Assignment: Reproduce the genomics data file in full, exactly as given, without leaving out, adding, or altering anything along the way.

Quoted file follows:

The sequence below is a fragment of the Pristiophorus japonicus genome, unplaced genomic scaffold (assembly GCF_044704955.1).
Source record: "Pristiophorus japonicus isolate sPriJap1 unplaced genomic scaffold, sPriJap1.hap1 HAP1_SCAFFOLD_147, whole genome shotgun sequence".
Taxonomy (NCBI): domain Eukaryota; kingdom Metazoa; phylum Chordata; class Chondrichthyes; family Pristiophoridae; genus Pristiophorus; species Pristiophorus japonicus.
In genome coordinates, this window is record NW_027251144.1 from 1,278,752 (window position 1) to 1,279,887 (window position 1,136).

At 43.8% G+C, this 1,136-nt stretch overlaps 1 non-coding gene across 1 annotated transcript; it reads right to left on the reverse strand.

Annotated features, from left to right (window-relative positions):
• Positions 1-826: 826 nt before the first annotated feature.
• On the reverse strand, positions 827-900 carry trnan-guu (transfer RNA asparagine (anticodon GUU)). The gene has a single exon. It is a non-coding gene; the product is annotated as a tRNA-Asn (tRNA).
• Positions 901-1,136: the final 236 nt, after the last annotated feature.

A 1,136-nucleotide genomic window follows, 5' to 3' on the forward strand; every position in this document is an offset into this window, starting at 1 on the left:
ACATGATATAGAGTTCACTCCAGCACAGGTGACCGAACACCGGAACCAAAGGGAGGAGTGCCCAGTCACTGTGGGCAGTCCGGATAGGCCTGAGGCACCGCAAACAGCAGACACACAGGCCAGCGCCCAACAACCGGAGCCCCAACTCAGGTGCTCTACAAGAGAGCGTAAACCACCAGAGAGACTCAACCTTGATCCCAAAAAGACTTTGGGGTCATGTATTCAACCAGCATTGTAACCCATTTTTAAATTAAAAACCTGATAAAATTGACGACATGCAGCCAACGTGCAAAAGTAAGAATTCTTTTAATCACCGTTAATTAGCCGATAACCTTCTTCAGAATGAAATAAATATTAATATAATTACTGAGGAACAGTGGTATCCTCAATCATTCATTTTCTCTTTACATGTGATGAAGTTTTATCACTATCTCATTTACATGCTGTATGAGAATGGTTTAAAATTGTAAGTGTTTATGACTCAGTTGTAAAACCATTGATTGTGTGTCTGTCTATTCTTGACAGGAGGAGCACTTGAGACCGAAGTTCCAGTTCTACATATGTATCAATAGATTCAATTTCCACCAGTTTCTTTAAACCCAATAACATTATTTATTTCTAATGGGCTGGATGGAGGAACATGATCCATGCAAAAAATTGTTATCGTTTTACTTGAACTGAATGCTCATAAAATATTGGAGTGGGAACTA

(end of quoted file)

The sequence below is a fragment of the Pristiophorus japonicus genome, unplaced genomic scaffold (assembly GCF_044704955.1).
Source record: "Pristiophorus japonicus isolate sPriJap1 unplaced genomic scaffold, sPriJap1.hap1 HAP1_SCAFFOLD_147, whole genome shotgun sequence".
Taxonomy (NCBI): domain Eukaryota; kingdom Metazoa; phylum Chordata; class Chondrichthyes; family Pristiophoridae; genus Pristiophorus; species Pristiophorus japonicus.
In genome coordinates, this window is record NW_027251144.1 from 1,278,752 (window position 1) to 1,279,887 (window position 1,136).

At 43.8% G+C, this 1,136-nt stretch overlaps 1 non-coding gene across 1 annotated transcript; it reads right to left on the reverse strand.

Annotated features, from left to right (window-relative positions):
• Positions 1-826: 826 nt before the first annotated feature.
• On the reverse strand, positions 827-900 carry trnan-guu (transfer RNA asparagine (anticodon GUU)). The gene has a single exon. It is a non-coding gene; the product is annotated as a tRNA-Asn (tRNA).
• Positions 901-1,136: the final 236 nt, after the last annotated feature.

A 1,136-nucleotide genomic window follows, 5' to 3' on the forward strand; every position in this document is an offset into this window, starting at 1 on the left:
ACATGATATAGAGTTCACTCCAGCACAGGTGACCGAACACCGGAACCAAAGGGAGGAGTGCCCAGTCACTGTGGGCAGTCCGGATAGGCCTGAGGCACCGCAAACAGCAGACACACAGGCCAGCGCCCAACAACCGGAGCCCCAACTCAGGTGCTCTACAAGAGAGCGTAAACCACCAGAGAGACTCAACCTTGATCCCAAAAAGACTTTGGGGTCATGTATTCAACCAGCATTGTAACCCATTTTTAAATTAAAAACCTGATAAAATTGACGACATGCAGCCAACGTGCAAAAGTAAGAATTCTTTTAATCACCGTTAATTAGCCGATAACCTTCTTCAGAATGAAATAAATATTAATATAATTACTGAGGAACAGTGGTATCCTCAATCATTCATTTTCTCTTTACATGTGATGAAGTTTTATCACTATCTCATTTACATGCTGTATGAGAATGGTTTAAAATTGTAAGTGTTTATGACTCAGTTGTAAAACCATTGATTGTGTGTCTGTCTATTCTTGACAGGAGGAGCACTTGAGACCGAAGTTCCAGTTCTACATATGTATCAATAGATTCAATTTCCACCAGTTTCTTTAAACCCAATAACATTATTTATTTCTAATGGGCTGGATGGAGGAACATGATCCATGCAAAAAATTGTTATCGTTTTACTTGAACTGAATGCTCATAAAATATTGGAGTGGGAACTA